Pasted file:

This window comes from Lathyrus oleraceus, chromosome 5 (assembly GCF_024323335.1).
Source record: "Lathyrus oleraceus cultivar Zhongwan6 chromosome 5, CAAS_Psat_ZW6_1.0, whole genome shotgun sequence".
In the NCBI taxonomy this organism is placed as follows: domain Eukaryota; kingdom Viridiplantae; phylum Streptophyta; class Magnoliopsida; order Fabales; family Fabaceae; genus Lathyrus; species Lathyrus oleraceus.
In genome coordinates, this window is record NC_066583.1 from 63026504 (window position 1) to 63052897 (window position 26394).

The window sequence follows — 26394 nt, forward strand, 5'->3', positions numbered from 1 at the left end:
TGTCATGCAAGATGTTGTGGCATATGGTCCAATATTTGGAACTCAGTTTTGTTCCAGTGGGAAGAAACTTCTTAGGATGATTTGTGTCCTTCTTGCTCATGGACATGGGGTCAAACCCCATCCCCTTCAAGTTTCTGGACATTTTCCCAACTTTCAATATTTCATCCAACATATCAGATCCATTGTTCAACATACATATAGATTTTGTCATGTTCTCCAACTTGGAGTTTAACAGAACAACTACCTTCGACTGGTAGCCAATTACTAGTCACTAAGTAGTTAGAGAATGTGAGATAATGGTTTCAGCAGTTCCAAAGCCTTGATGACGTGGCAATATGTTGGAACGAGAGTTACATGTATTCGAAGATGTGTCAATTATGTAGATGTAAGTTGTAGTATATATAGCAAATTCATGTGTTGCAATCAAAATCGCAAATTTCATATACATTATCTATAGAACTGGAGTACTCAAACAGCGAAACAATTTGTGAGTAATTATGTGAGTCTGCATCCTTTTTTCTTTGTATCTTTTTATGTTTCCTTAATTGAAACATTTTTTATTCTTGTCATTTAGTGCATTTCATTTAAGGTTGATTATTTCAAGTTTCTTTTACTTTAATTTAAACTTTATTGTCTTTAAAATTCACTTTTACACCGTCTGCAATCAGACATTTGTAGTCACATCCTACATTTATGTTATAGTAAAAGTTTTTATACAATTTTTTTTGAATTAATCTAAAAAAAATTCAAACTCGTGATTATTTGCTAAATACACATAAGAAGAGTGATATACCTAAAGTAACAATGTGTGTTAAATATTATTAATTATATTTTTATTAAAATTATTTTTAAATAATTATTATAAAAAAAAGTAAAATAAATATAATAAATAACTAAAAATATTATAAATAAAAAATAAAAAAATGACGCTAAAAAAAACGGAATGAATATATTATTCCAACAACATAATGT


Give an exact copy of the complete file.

This window comes from Lathyrus oleraceus, chromosome 5 (assembly GCF_024323335.1).
Source record: "Lathyrus oleraceus cultivar Zhongwan6 chromosome 5, CAAS_Psat_ZW6_1.0, whole genome shotgun sequence".
In the NCBI taxonomy this organism is placed as follows: domain Eukaryota; kingdom Viridiplantae; phylum Streptophyta; class Magnoliopsida; order Fabales; family Fabaceae; genus Lathyrus; species Lathyrus oleraceus.
In genome coordinates, this window is record NC_066583.1 from 63026504 (window position 1) to 63052897 (window position 26394).

The window sequence follows — 26394 nt, forward strand, 5'->3', positions numbered from 1 at the left end:
TGTCATGCAAGATGTTGTGGCATATGGTCCAATATTTGGAACTCAGTTTTGTTCCAGTGGGAAGAAACTTCTTAGGATGATTTGTGTCCTTCTTGCTCATGGACATGGGGTCAAACCCCATCCCCTTCAAGTTTCTGGACATTTTCCCAACTTTCAATATTTCATCCAACATATCAGATCCATTGTTCAACATACATATAGATTTTGTCATGTTCTCCAACTTGGAGTTTAACAGAACAACTACCTTCGACTGGTAGCCAATTACTAGTCACTAAGTAGTTAGAGAATGTGAGATAATGGTTTCAGCAGTTCCAAAGCCTTGATGACGTGGCAATATGTTGGAACGAGAGTTACATGTATTCGAAGATGTGTCAATTATGTAGATGTAAGTTGTAGTATATATAGCAAATTCATGTGTTGCAATCAAAATCGCAAATTTCATATACATTATCTATAGAACTGGAGTACTCAAACAGCGAAACAATTTGTGAGTAATTATGTGAGTCTGCATCCTTTTTTCTTTGTATCTTTTTATGTTTCCTTAATTGAAACATTTTTTATTCTTGTCATTTAGTGCATTTCATTTAAGGTTGATTATTTCAAGTTTCTTTTACTTTAATTTAAACTTTATTGTCTTTAAAATTCACTTTTACACCGTCTGCAATCAGACATTTGTAGTCACATCCTACATTTATGTTATAGTAAAAGTTTTTATACAATTTTTTTTGAATTAATCTAAAAAAAATTCAAACTCGTGATTATTTGCTAAATACACATAAGAAGAGTGATATACCTAAAGTAACAATGTGTGTTAAATATTATTAATTATATTTTTATTAAAATTATTTTTAAATAATTATTATAAAAAAAAGTAAAATAAATATAATAAATAACTAAAAATATTATAAATAAAAAATAAAAAAATGACGCTAAAAAAAACGGAATGAATATATTATTCCAACAACATAATGT